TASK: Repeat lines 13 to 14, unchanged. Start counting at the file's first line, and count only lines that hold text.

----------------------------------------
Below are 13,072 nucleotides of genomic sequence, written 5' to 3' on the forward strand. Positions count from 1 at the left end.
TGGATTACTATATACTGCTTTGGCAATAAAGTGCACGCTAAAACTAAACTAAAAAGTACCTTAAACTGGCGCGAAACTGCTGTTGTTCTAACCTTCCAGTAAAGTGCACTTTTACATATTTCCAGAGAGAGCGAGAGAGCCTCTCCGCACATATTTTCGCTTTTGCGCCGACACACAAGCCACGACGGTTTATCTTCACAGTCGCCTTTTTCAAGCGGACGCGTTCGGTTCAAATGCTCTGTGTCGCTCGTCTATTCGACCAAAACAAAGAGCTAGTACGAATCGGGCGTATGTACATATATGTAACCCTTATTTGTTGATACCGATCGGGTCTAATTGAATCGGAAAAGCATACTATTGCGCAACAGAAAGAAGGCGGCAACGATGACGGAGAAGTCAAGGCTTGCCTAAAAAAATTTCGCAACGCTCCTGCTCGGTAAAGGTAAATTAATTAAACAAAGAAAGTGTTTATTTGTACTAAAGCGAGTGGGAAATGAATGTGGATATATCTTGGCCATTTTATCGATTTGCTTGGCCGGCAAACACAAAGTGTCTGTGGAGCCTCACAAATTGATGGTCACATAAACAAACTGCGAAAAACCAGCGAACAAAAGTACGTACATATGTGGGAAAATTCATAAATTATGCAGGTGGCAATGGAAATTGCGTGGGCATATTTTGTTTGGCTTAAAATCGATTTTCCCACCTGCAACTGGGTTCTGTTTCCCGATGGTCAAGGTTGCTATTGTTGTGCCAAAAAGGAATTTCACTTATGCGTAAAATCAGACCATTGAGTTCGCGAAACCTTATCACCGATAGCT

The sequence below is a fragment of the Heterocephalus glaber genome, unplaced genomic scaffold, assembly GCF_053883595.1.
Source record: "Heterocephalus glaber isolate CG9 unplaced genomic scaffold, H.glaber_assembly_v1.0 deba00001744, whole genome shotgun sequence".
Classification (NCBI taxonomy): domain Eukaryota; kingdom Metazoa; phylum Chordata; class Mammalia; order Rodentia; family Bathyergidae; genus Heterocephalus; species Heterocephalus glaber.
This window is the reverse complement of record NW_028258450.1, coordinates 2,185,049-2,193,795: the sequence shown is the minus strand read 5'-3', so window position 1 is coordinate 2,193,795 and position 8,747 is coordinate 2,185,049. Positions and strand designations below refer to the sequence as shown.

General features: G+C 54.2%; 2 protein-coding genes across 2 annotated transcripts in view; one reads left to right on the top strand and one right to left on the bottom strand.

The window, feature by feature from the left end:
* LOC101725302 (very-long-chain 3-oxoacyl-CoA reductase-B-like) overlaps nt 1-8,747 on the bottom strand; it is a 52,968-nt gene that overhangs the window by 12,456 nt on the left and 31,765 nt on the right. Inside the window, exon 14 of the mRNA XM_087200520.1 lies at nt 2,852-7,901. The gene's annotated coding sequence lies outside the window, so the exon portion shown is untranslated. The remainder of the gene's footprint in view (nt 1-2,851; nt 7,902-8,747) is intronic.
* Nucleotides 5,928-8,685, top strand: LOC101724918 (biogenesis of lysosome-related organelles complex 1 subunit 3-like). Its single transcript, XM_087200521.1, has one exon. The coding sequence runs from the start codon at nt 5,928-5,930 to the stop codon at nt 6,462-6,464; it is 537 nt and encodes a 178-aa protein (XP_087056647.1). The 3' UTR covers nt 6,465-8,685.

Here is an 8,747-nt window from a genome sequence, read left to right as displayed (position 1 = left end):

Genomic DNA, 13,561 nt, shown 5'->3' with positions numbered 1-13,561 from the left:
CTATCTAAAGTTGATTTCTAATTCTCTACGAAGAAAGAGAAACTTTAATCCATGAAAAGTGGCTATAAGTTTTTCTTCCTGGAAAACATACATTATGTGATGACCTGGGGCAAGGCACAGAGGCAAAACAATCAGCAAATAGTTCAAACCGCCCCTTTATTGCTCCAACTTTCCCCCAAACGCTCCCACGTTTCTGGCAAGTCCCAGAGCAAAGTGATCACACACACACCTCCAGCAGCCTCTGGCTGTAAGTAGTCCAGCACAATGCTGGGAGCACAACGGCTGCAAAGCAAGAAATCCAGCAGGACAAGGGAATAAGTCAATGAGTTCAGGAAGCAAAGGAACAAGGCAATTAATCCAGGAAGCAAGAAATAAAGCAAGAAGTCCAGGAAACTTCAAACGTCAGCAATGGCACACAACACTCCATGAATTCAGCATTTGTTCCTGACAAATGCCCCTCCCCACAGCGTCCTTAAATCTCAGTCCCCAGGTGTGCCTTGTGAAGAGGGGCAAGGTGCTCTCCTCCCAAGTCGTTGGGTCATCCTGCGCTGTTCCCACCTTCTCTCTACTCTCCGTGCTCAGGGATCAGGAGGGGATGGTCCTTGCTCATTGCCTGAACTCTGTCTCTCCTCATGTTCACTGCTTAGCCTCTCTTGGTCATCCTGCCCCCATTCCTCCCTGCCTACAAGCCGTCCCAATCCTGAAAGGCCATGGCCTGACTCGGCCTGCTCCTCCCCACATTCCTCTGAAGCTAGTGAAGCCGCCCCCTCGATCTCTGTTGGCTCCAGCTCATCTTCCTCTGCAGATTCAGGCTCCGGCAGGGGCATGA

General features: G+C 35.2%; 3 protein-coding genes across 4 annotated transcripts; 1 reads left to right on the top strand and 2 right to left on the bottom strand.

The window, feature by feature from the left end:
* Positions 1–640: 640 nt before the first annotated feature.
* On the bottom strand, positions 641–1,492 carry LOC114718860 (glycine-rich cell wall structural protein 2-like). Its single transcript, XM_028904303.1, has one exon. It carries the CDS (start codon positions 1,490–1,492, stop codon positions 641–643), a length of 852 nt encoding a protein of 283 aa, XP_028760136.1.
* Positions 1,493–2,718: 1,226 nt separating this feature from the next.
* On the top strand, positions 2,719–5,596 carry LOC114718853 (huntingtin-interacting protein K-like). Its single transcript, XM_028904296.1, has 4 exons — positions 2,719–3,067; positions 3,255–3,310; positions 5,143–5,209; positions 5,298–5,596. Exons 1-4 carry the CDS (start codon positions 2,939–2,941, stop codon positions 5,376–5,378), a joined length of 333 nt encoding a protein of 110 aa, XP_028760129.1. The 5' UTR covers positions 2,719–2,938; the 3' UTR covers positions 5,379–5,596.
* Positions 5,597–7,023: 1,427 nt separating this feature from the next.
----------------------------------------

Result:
CTATCTAAAGTTGATTTCTAATTCTCTACGAAGAAAGAGAAACTTTAATCCATGAAAAGTGGCTATAAGTTTTTCTTCCTGGAAAACATACATTATGTGATGACCTGGGGCAAGGCACAGAGGCAAAACAATCAGCAAATAGTTCAAACCGCCCCTTTATTGCTCCAACTTTCCCCCAAACGCTCCCACGTTTCTGGCAAGTCCCAGAGCAAAGTGATCACACACACACCTCCAGCAGCCTCTGGCTGTAAGTAGTCCAGCACAATGCTGGGAGCACAACGGCTGCAAAGCAAGAAATCCAGCAGGACAAGGGAATAAGTCAATGAGTTCAGGAAGCAAAGGAACAAGGCAATTAATCCAGGAAGCAAGAAATAAAGCAAGAAGTCCAGGAAACTTCAAACGTCAGCAATGGCACACAACACTCCATGAATTCAGCATTTGTTCCTGACAAATGCCCCTCCCCACAGCGTCCTTAAATCTCAGTCCCCAGGTGTGCCTTGTGAAGAGGGGCAAGGTGCTCTCCTCCCAAGTCGTTGGGTCATCCTGCGCTGTTCCCACCTTCTCTCTACTCTCCGTGCTCAGGGATCAGGAGGGGATGGTCCTTGCTCATTGCCTGAACTCTGTCTCTCCTCATGTTCACTGCTTAGCCTCTCTTGGTCATCCTGCCCCCATTCCTCCCTGCCTACAAGCCGTCCCAATCCTGAAAGGCCATGGCCTGACTCGGCCTGCTCCTCCCCACATTCCTCTGAAGCTAGTGAAGCCGCCCCCTCGATCTCTGTTGGCTCCAGCTCATCTTCCTCTGCAGATTCAGGCTCCGGCAGGGGCATGA

General features: G+C 35.2%; 3 protein-coding genes across 4 annotated transcripts; 1 reads left to right on the top strand and 2 right to left on the bottom strand.